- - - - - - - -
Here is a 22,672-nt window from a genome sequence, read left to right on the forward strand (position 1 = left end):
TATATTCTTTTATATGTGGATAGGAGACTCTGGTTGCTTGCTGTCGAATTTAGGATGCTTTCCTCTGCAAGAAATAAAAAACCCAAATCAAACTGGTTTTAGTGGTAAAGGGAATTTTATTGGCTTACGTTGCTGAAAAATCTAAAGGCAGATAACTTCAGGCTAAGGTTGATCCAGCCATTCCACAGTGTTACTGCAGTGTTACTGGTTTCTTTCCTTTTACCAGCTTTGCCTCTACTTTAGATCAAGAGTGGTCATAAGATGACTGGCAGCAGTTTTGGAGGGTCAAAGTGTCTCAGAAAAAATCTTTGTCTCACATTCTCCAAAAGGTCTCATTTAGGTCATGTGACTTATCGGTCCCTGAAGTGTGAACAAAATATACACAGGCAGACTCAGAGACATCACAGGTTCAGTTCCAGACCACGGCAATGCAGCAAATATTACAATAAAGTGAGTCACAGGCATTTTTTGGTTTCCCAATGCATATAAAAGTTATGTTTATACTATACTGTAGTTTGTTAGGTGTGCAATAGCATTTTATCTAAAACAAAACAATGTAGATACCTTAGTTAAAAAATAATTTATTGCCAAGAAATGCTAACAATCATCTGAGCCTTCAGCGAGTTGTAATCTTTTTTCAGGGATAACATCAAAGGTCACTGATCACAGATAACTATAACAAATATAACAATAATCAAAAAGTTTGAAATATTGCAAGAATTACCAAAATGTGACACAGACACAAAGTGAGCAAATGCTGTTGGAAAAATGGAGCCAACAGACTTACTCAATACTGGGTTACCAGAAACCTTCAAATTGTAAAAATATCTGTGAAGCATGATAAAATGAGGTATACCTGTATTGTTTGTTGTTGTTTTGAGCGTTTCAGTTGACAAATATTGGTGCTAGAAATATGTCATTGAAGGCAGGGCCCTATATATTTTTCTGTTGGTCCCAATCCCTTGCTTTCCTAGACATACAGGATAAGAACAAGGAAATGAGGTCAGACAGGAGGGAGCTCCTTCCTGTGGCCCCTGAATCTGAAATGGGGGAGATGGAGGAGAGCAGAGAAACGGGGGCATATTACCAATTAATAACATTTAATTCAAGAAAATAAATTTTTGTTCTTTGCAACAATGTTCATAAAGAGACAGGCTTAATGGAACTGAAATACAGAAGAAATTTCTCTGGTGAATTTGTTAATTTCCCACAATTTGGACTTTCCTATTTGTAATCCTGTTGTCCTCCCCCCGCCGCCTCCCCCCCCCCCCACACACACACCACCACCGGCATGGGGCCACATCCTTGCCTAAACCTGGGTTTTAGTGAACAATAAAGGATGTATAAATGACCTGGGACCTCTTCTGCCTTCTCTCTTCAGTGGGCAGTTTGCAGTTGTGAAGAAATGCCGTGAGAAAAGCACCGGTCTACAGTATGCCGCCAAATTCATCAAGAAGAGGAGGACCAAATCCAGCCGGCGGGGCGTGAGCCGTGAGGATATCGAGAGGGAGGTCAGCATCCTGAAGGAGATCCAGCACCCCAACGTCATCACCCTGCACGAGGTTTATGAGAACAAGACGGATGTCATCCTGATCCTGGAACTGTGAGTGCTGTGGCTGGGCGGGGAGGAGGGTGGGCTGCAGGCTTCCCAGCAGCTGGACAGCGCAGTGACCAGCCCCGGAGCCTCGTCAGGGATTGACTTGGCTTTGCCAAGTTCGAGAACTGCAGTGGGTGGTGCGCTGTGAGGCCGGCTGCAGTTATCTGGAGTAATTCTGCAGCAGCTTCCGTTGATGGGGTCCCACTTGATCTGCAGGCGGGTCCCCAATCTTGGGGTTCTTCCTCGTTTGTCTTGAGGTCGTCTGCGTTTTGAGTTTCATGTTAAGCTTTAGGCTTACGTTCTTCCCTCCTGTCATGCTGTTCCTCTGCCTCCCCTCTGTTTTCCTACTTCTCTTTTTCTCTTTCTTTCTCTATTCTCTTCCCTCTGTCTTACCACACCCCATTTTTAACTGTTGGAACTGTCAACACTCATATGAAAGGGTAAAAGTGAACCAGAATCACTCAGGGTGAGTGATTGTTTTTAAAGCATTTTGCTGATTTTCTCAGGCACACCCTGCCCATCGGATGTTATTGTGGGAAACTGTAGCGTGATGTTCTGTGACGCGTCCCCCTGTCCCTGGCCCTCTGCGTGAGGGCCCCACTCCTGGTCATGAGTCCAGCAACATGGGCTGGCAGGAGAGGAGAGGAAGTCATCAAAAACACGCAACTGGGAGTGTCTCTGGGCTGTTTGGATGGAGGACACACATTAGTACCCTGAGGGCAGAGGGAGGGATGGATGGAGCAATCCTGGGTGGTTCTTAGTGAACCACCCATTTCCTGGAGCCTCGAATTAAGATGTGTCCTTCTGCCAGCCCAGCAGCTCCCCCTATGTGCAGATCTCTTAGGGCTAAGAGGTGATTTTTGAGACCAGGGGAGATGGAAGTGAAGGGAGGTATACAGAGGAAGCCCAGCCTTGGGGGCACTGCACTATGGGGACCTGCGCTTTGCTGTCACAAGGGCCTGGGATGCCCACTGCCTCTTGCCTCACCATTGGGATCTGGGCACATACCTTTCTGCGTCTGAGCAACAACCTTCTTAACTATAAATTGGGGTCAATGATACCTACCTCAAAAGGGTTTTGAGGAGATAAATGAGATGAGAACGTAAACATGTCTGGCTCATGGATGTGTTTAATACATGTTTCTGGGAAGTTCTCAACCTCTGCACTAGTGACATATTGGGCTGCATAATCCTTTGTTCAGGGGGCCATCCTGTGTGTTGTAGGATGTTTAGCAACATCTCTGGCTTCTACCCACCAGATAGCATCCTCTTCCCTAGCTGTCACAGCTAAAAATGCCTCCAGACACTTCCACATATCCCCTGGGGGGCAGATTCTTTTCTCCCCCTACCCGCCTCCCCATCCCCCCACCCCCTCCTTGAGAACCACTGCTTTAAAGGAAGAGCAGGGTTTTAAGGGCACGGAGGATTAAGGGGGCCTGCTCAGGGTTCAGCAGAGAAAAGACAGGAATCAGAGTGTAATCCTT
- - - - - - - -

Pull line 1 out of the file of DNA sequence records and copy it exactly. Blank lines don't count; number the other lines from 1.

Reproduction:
Here is a 22,672-nt window from a genome sequence, read left to right on the forward strand (position 1 = left end):